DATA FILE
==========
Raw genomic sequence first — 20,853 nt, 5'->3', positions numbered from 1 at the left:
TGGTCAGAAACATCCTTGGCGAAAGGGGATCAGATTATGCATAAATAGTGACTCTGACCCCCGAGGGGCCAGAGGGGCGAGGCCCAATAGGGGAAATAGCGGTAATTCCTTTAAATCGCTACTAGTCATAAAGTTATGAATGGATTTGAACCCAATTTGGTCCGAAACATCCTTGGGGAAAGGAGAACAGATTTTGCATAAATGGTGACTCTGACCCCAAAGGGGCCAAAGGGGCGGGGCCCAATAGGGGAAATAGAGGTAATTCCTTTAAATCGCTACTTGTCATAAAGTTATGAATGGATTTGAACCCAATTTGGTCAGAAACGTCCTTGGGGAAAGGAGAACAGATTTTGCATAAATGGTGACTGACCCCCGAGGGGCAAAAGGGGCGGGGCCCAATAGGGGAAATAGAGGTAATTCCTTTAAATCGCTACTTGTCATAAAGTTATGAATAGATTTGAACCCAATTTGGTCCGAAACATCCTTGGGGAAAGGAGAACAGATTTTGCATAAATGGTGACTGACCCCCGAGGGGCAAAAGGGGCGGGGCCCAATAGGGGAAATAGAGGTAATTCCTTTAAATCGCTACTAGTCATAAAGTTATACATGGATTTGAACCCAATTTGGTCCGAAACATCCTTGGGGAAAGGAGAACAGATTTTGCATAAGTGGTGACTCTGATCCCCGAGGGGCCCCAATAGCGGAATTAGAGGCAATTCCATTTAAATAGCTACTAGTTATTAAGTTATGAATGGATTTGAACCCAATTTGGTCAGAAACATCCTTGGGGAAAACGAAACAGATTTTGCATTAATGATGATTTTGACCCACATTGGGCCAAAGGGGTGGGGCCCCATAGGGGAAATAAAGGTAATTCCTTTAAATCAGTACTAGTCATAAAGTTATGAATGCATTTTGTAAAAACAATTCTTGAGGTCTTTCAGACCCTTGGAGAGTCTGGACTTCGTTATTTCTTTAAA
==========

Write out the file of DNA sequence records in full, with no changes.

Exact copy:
Raw genomic sequence first — 20,853 nt, 5'->3', positions numbered from 1 at the left:
TGGTCAGAAACATCCTTGGCGAAAGGGGATCAGATTATGCATAAATAGTGACTCTGACCCCCGAGGGGCCAGAGGGGCGAGGCCCAATAGGGGAAATAGCGGTAATTCCTTTAAATCGCTACTAGTCATAAAGTTATGAATGGATTTGAACCCAATTTGGTCCGAAACATCCTTGGGGAAAGGAGAACAGATTTTGCATAAATGGTGACTCTGACCCCAAAGGGGCCAAAGGGGCGGGGCCCAATAGGGGAAATAGAGGTAATTCCTTTAAATCGCTACTTGTCATAAAGTTATGAATGGATTTGAACCCAATTTGGTCAGAAACGTCCTTGGGGAAAGGAGAACAGATTTTGCATAAATGGTGACTGACCCCCGAGGGGCAAAAGGGGCGGGGCCCAATAGGGGAAATAGAGGTAATTCCTTTAAATCGCTACTTGTCATAAAGTTATGAATAGATTTGAACCCAATTTGGTCCGAAACATCCTTGGGGAAAGGAGAACAGATTTTGCATAAATGGTGACTGACCCCCGAGGGGCAAAAGGGGCGGGGCCCAATAGGGGAAATAGAGGTAATTCCTTTAAATCGCTACTAGTCATAAAGTTATACATGGATTTGAACCCAATTTGGTCCGAAACATCCTTGGGGAAAGGAGAACAGATTTTGCATAAGTGGTGACTCTGATCCCCGAGGGGCCCCAATAGCGGAATTAGAGGCAATTCCATTTAAATAGCTACTAGTTATTAAGTTATGAATGGATTTGAACCCAATTTGGTCAGAAACATCCTTGGGGAAAACGAAACAGATTTTGCATTAATGATGATTTTGACCCACATTGGGCCAAAGGGGTGGGGCCCCATAGGGGAAATAAAGGTAATTCCTTTAAATCAGTACTAGTCATAAAGTTATGAATGCATTTTGTAAAAACAATTCTTGAGGTCTTTCAGACCCTTGGAGAGTCTGGACTTCGTTATTTCTTTAAA